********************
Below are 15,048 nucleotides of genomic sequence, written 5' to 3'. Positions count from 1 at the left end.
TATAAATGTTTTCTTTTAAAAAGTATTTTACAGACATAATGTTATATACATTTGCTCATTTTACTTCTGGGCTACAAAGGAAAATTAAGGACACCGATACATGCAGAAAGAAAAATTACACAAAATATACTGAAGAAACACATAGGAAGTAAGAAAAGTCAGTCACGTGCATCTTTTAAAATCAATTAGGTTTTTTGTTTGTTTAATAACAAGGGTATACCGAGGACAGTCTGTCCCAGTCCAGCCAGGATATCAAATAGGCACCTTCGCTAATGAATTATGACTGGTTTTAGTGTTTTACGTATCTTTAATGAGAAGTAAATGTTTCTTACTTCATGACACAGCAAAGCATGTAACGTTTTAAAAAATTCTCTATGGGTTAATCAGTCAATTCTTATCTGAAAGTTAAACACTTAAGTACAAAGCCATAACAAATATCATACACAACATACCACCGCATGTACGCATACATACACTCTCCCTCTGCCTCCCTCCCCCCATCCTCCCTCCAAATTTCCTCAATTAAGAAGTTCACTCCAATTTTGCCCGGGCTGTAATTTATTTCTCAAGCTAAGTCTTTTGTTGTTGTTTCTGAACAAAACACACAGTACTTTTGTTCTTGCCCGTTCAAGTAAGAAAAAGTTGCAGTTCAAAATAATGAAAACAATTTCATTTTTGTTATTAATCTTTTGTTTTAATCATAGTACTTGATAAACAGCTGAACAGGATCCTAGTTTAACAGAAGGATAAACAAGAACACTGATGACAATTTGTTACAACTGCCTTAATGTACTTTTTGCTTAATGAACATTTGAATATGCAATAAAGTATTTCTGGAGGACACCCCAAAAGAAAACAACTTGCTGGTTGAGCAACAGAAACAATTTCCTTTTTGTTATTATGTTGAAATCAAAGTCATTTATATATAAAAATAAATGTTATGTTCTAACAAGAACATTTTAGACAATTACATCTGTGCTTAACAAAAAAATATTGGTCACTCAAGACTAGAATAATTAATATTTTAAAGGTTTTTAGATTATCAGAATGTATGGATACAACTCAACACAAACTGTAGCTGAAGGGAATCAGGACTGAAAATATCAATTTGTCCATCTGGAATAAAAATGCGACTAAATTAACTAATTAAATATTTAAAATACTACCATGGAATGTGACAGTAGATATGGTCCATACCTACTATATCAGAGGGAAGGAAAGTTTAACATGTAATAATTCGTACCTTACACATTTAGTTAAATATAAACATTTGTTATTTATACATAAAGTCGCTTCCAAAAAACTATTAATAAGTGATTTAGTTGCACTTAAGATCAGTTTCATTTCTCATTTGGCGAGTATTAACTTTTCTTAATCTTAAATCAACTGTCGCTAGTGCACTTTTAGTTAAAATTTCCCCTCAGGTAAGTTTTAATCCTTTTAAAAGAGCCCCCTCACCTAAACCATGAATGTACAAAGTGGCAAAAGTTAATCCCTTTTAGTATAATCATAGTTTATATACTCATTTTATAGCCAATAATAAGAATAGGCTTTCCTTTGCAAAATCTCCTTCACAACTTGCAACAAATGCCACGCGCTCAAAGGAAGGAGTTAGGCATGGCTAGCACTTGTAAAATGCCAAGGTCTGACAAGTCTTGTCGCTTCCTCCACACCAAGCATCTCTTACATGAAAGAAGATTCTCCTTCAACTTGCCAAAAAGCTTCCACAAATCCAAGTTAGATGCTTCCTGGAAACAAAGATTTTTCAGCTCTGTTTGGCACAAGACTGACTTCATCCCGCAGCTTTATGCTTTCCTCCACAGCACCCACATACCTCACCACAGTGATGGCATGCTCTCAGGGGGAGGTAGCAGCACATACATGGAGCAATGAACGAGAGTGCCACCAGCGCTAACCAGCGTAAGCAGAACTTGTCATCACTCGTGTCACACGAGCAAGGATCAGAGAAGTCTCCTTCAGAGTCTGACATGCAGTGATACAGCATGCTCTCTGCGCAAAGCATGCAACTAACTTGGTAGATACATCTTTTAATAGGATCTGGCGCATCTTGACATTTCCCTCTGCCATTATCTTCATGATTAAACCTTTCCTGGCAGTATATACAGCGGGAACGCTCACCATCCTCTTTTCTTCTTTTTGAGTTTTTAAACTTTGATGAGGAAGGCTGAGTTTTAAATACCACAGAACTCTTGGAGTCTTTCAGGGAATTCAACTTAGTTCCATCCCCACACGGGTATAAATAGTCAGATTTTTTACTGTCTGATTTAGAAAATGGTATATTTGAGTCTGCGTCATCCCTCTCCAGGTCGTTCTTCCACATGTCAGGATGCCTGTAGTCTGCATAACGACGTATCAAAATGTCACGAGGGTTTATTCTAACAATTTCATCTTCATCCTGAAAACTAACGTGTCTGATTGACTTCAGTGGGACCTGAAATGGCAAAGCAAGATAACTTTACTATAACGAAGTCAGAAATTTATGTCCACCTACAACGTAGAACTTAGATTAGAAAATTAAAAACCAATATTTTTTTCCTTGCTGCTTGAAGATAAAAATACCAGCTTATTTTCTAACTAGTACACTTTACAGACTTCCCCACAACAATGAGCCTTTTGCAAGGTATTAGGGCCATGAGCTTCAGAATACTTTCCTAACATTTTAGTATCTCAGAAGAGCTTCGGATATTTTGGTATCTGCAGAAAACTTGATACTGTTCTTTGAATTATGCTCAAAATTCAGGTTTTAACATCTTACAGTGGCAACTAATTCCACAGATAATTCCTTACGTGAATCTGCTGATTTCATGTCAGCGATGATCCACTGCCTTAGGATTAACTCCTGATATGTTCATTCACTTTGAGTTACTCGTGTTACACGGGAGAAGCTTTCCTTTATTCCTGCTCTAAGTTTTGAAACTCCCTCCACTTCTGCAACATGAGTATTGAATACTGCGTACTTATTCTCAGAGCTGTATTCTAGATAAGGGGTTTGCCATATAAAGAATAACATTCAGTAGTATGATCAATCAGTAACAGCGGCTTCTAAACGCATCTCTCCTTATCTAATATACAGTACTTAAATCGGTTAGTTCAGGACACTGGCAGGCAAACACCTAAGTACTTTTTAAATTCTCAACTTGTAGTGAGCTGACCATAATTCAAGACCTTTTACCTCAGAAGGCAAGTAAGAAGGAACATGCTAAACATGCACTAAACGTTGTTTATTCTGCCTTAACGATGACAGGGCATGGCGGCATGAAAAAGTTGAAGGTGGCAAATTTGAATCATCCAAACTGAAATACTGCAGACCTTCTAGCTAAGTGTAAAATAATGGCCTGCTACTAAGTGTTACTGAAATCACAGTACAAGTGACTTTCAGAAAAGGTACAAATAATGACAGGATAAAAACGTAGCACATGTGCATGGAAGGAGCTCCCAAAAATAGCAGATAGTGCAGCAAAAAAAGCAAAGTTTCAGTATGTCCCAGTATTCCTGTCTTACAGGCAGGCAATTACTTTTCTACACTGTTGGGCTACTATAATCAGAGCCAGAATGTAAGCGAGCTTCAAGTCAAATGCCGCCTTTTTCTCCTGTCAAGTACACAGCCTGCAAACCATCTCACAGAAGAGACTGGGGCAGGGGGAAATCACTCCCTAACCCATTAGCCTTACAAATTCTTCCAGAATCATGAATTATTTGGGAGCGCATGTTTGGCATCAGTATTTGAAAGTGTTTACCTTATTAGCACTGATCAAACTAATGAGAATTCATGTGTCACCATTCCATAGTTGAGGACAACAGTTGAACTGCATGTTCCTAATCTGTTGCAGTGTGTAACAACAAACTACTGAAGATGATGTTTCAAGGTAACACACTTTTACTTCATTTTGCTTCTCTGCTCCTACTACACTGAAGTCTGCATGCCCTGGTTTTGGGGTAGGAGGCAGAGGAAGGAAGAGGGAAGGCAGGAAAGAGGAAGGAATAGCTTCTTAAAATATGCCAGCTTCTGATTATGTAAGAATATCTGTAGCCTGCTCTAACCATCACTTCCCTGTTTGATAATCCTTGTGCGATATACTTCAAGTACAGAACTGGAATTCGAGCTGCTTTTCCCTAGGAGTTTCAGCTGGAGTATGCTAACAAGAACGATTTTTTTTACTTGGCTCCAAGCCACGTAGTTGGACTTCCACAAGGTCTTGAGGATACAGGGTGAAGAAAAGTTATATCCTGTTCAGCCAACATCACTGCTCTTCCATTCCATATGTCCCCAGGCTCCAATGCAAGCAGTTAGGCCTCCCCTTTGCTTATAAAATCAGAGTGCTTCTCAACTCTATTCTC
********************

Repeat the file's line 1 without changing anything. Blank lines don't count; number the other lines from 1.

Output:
Below are 15,048 nucleotides of genomic sequence, written 5' to 3'. Positions count from 1 at the left end.